|US4212959 *||9 May 1978||15 Jul 1980||Mitsubishi Denki Kabushiki Kaisha||Heat resistant resin composition|
|US4393177 *||11 Mar 1981||12 Jul 1983||Hitachi, Ltd.||Thermosetting resin composition, process for preparation thereof and cured product thereof|
|US4401777 *||20 Oct 1981||30 Ago 1983||Mitsui Toatsu Chemicals, Inc.||Curable resin composition comprising N-(alkenylphenyl)maleimide and epoxy composition|
|Patente citante||Fecha de presentación||Fecha de publicación||Solicitante||Título|
|US5011905 *||13 Ago 1990||30 Abr 1991||The Boeing Company||Polyimide oligomers and blends|
|US5116935 *||18 May 1989||26 May 1992||The Boeing Company||Polyimide oligomers and blends and method of curing|
|US5126410 *||18 Sep 1991||30 Jun 1992||The Boeing Company||Heterocycle oligomers|
|US5175233 *||14 Abr 1992||29 Dic 1992||The Boeing Company||Multidimensional ester or ether oligomers with pyrimidinyl end caps|
|US5175234 *||7 Nov 1989||29 Dic 1992||The Boeing Company||Lightly crosslinked polyimides|
|US5198526 *||26 Jun 1992||30 Mar 1993||The Boeing Company||Heterocycle oligomers with multidimensional morphology|
|US5286811 *||21 May 1992||15 Feb 1994||The Boeing Company||Blended polyimide oligomers and method of curing polyimides|
|US5344894 *||23 Nov 1992||6 Sep 1994||The Boeing Company||Polyimide oligomers and blends|
|US5367083 *||6 Abr 1993||22 Nov 1994||The Boeing Company||Extended acid halide capping monomers|
|US5506060||5 Jun 1995||9 Abr 1996||The Boeing Company||Method for making multidimensional ether or ester oligomers|
|US5512676 *||26 Jul 1994||30 Abr 1996||The Boeing Company||Extended amideimide hub for multidimensional oligomers|
|US5516876 *||25 Abr 1994||14 May 1996||The Boeing Company||Polyimide oligomers and blends|
|US5521014 *||5 Jun 1995||28 May 1996||The Boeing Company||Extended multidimensional ether or ester oligomers|
|US5550204 *||30 Jun 1994||27 Ago 1996||The Boeing Company||Ether and ester oligomers with multidimensional morphology|
|US5610317||5 Jun 1995||11 Mar 1997||The Boeing Company||Multiple chemically functional end cap monomers|
|US5705574||5 Jun 1995||6 Ene 1998||The Boeing Company||Method for making a polyimide blend|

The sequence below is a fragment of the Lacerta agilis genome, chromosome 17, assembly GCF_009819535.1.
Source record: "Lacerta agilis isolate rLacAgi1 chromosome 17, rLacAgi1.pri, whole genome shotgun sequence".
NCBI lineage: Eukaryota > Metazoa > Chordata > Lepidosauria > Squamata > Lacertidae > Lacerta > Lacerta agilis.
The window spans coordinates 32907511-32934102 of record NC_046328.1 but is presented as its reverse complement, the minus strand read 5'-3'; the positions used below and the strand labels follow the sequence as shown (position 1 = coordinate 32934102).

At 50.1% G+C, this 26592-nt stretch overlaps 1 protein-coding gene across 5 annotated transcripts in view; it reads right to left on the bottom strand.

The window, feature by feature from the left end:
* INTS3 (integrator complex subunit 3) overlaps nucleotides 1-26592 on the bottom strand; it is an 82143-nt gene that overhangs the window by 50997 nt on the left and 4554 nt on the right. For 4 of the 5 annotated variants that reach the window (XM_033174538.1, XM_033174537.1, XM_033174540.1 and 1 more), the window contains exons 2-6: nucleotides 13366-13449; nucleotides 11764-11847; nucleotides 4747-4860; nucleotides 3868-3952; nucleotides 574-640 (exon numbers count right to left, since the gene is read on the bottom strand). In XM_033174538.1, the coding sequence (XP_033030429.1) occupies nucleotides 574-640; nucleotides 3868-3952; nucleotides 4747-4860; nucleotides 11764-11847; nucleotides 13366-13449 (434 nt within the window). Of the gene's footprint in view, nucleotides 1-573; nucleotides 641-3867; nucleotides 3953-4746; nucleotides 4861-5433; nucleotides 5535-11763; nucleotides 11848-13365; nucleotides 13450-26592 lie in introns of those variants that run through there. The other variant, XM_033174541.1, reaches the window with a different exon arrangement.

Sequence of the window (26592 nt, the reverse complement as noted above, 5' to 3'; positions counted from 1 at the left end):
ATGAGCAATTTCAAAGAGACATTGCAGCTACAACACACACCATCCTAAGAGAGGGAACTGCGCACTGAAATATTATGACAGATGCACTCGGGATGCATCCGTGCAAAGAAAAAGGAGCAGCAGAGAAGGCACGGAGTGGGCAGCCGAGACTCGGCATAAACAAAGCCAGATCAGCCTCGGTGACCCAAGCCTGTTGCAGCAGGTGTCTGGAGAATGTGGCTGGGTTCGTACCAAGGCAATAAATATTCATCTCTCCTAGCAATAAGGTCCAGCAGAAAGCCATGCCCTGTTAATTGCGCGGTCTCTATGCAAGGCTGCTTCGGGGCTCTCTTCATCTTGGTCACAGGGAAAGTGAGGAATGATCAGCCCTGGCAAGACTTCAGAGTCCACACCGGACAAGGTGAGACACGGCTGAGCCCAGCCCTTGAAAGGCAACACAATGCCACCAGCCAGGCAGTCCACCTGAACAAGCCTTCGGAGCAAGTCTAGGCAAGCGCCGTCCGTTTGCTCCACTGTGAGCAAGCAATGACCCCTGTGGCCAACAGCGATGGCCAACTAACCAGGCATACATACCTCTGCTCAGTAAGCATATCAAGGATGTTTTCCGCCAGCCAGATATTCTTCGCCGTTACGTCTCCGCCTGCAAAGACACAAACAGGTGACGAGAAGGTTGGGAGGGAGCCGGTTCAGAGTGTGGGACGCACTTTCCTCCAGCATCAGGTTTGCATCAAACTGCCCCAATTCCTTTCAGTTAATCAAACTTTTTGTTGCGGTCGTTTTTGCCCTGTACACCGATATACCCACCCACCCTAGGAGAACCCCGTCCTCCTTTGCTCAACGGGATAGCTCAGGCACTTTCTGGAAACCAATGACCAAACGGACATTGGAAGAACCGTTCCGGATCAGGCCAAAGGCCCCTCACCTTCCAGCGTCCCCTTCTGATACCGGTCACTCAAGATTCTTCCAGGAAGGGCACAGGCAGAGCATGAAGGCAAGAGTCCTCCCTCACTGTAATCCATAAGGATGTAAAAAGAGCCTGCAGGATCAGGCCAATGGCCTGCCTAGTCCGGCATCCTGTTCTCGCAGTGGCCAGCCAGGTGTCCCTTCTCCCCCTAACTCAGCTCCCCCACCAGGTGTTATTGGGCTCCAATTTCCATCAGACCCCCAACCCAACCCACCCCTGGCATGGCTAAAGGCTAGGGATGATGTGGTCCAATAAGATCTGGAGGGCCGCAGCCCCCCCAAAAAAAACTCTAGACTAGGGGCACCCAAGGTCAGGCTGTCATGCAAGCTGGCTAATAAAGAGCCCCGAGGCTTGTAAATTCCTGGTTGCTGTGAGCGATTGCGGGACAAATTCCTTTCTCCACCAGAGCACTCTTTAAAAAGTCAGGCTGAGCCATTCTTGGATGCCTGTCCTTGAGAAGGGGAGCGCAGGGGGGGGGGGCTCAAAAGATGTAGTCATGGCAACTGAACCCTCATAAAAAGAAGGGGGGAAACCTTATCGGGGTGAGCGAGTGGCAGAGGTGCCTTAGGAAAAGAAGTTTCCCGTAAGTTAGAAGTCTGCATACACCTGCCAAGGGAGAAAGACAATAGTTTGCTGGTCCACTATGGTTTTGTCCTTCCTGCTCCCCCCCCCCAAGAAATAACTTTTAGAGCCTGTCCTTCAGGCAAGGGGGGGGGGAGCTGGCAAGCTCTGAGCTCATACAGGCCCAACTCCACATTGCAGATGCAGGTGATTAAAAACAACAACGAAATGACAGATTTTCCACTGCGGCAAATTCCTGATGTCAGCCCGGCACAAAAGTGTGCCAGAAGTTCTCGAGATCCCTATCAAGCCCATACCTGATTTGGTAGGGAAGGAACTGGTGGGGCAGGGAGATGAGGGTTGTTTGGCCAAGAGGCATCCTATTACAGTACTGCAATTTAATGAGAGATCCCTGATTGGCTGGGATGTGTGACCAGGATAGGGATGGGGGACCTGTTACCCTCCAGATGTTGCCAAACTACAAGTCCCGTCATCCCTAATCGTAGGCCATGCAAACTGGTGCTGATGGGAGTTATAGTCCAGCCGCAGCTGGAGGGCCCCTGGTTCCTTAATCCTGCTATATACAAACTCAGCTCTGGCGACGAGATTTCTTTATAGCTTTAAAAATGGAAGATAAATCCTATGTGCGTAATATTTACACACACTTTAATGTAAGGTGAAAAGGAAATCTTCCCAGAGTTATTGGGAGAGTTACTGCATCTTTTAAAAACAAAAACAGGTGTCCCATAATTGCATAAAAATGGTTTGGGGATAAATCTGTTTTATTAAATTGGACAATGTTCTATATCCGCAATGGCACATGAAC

|US5714566||5 Jun 1995||3 Feb 1998||The Boeing Company||Method for making multiple chemically functional oligomers|
|US5756597||12 Feb 1997||26 May 1998||The Boeing Company||Multiple chemically functional oligomer blends|
|US6777526 *||23 Ago 2002||17 Ago 2004||Tosoh Corporation||Optically active maleimide derivatives, optically active polymaleimide derivatives, production method thereof, separating agent using the same derivative, and method for separating optically active compounds using the same agent|
|US8350096 *||18 Mar 2011||8 Ene 2013||Mitsubishi Gas Chemical Company, Inc.||Compound for resist and radiation-sensitive composition|
|US8802353||13 Sep 2012||12 Ago 2014||Mitsubishi Gas Chemical Company, Inc.||Compound for resist and radiation-sensitive composition specification|
|US8865917||12 May 2011||21 Oct 2014||Dow Global Technologies Llc||Hardeners for thermosettable resin compositions|
|US20030069385 *||23 Ago 2002||10 Abr 2003||Tosoh Corporation||Optically active maleimide derivatives, optically active polymaleimide derivatives,production method thereof, separating agent using the same derivative, and method for separating optically active compounds using the same agent|
|US20110165516 *||18 Mar 2011||7 Jul 2011||Masatoshi Echigo||Compound for resist and radiation-sensitive composition|
|WO2011146106A1||12 May 2011||24 Nov 2011||Dow Global Technologies Llc||Hardeners for thermosettable resin compositions|
|Clasificación de EE.UU.||548/521, 526/262|
|Clasificación internacional||C08G73/02, C08G73/12, C08F20/52, C08F22/40, C07D207/448, C08G12/08, C07D207/452, C08G12/40, C07D207/44|
|Clasificación cooperativa||C08G12/40, C07D207/452, C08G73/12, C07D207/448, C08G12/08|
|Clasificación europea||C08G73/12, C08G12/08, C08G12/40, C07D207/452, C07D207/448|
|16 Ene 1986||AS||Assignment|
Owner name: MITSUBISHI PETROCHEMICAL CO., LTD., 5-2, MARUNOUCH
Free format text: ASSIGNMENT OF ASSIGNORS INTEREST.;ASSIGNORS:KANAYAMA, KAORU;OHNUMA, YOSHINOU;REEL/FRAME:004498/0106
Effective date: 19830622
|22 Sep 1989||FPAY||Fee payment|
Year of fee payment: 4
|13 Sep 1993||FPAY||Fee payment|
Year of fee payment: 8
|13 Feb 1998||REMI||Maintenance fee reminder mailed|
|29 Mar 1998||LAPS||Lapse for failure to pay maintenance fees|
|9 Jun 1998||FP||Expired due to failure to pay maintenance fee|
Effective date: 19980401